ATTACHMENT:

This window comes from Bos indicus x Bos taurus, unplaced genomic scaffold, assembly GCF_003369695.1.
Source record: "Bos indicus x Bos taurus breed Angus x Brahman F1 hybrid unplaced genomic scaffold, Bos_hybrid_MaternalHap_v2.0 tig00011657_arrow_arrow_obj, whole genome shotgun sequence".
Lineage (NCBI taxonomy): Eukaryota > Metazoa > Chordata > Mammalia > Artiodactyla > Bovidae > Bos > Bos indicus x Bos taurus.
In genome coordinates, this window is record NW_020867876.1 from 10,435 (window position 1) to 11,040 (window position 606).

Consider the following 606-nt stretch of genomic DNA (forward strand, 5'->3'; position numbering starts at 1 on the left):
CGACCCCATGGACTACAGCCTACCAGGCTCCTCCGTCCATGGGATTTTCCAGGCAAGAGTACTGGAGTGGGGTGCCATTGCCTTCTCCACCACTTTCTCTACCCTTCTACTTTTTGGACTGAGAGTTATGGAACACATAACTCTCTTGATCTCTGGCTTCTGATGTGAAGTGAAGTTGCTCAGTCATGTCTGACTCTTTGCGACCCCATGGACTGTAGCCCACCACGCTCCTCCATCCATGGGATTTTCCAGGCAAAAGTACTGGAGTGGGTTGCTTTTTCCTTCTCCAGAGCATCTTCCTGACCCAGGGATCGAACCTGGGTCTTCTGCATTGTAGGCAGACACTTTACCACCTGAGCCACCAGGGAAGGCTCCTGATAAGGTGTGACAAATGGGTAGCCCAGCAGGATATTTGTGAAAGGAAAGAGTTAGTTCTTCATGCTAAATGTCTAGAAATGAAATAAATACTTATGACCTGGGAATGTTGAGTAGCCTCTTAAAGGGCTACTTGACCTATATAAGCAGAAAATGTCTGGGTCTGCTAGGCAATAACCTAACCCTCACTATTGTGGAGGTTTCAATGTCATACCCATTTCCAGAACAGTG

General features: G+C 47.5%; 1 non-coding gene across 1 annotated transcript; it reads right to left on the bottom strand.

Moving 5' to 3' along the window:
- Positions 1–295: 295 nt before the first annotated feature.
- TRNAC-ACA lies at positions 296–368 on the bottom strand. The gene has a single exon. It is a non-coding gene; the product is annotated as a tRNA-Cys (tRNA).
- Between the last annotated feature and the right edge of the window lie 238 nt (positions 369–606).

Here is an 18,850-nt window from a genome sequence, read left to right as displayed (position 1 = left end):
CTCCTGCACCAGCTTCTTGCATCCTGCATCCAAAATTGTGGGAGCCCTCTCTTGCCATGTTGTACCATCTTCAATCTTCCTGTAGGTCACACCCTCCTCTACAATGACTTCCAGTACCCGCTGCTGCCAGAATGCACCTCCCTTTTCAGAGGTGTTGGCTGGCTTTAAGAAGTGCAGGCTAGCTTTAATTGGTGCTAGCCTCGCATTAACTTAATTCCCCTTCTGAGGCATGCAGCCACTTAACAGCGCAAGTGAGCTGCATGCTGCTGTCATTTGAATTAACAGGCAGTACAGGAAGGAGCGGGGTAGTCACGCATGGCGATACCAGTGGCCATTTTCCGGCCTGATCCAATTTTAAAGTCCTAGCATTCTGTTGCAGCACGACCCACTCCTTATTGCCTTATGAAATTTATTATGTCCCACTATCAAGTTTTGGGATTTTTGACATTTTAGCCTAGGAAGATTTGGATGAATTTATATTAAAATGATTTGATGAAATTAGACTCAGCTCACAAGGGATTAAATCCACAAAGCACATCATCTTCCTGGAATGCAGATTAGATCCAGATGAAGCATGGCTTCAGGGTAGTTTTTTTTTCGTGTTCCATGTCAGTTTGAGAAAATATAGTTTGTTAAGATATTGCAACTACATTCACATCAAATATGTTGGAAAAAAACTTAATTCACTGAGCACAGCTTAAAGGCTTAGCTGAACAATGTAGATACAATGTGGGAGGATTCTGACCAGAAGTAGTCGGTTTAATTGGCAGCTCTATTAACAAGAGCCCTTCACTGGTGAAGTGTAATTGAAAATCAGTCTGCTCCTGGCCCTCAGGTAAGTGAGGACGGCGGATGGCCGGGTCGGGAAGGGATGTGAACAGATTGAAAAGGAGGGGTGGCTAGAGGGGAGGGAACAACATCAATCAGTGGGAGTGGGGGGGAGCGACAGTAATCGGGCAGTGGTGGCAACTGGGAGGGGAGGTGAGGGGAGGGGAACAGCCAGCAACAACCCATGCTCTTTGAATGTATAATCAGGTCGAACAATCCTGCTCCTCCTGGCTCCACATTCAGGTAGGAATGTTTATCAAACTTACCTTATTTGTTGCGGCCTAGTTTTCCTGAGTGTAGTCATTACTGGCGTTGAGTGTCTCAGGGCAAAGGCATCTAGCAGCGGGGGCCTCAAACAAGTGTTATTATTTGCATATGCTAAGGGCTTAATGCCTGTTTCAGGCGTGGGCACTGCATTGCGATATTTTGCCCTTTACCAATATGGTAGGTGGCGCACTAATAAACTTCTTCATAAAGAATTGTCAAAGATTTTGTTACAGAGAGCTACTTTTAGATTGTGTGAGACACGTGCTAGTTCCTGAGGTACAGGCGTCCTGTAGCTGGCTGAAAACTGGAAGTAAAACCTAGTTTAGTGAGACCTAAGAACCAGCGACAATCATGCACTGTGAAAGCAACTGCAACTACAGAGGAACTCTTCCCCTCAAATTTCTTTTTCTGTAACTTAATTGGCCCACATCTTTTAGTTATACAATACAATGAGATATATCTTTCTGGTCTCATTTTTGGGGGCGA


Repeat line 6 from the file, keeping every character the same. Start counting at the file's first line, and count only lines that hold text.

CGACCCCATGGACTACAGCCTACCAGGCTCCTCCGTCCATGGGATTTTCCAGGCAAGAGTACTGGAGTGGGGTGCCATTGCCTTCTCCACCACTTTCTCTACCCTTCTACTTTTTGGACTGAGAGTTATGGAACACATAACTCTCTTGATCTCTGGCTTCTGATGTGAAGTGAAGTTGCTCAGTCATGTCTGACTCTTTGCGACCCCATGGACTGTAGCCCACCACGCTCCTCCATCCATGGGATTTTCCAGGCAAAAGTACTGGAGTGGGTTGCTTTTTCCTTCTCCAGAGCATCTTCCTGACCCAGGGATCGAACCTGGGTCTTCTGCATTGTAGGCAGACACTTTACCACCTGAGCCACCAGGGAAGGCTCCTGATAAGGTGTGACAAATGGGTAGCCCAGCAGGATATTTGTGAAAGGAAAGAGTTAGTTCTTCATGCTAAATGTCTAGAAATGAAATAAATACTTATGACCTGGGAATGTTGAGTAGCCTCTTAAAGGGCTACTTGACCTATATAAGCAGAAAATGTCTGGGTCTGCTAGGCAATAACCTAACCCTCACTATTGTGGAGGTTTCAATGTCATACCCATTTCCAGAACAGTG